Description of Securities. The SEC added a requirement that an SEC reporting company file a description of its securities as an exhibit to its Form 10-K (not only as part of a registration statement). The description can be incorporated by reference and hyperlinked from the registration statement.
Properties (Item 102)
Material Disclosure. An SEC reporting company will only be required to provide disclosure about a physical property if it is material to the company. The SEC retained existing industry-specific guidelines for mining, real estate, and oil and gas.
Directors and Executives (Item 401)
Proxy vs. 10-K. The SEC clarified that information about the identity and background of an SEC reporting company’s directors, executive officers and significant employees does not need to be duplicated in the proxy statement and 10-K. An SEC reporting company can choose where to present the information and incorporate it by reference in the other filing.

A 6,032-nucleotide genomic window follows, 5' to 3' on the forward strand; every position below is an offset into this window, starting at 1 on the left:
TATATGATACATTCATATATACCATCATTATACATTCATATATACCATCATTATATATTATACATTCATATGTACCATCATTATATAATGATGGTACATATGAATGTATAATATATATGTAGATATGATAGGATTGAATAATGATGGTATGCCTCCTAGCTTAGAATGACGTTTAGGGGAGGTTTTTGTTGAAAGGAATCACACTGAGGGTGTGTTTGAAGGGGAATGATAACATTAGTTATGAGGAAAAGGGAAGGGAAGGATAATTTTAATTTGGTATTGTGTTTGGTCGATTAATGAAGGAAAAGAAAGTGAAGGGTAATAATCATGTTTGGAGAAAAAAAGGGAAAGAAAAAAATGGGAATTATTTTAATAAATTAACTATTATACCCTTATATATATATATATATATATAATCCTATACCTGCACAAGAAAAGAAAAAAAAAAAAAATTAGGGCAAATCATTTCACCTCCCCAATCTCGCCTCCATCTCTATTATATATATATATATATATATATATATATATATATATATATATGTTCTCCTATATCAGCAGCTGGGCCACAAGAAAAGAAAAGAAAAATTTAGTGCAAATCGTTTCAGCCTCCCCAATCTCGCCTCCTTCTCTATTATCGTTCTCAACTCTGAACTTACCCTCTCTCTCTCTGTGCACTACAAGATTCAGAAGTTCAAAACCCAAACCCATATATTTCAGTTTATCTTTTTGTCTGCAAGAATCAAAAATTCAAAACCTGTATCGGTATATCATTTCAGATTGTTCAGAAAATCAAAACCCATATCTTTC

Caption. If an SEC reporting company chooses to include information about its executive officers in its 10-K instead of its proxy statement, the caption for that information will be required to read “Information about our Executive Officers” (instead of “Executive officers of the registrant”).
Section 16 Beneficial Ownership Reporting Compliance (Item 405)
Copies of Section 16 Reports. Item 405 requires SEC reporting companies to disclose reporting persons who failed to file Section 16 reports on a timely basis. The amendments permit reporting companies to rely on EDGAR filings to determine if there will be any disclosure required of delinquent Section 16 filings. Directors and officers will no longer be required to provide companies with a copy of each Section 16 beneficial ownership report they file.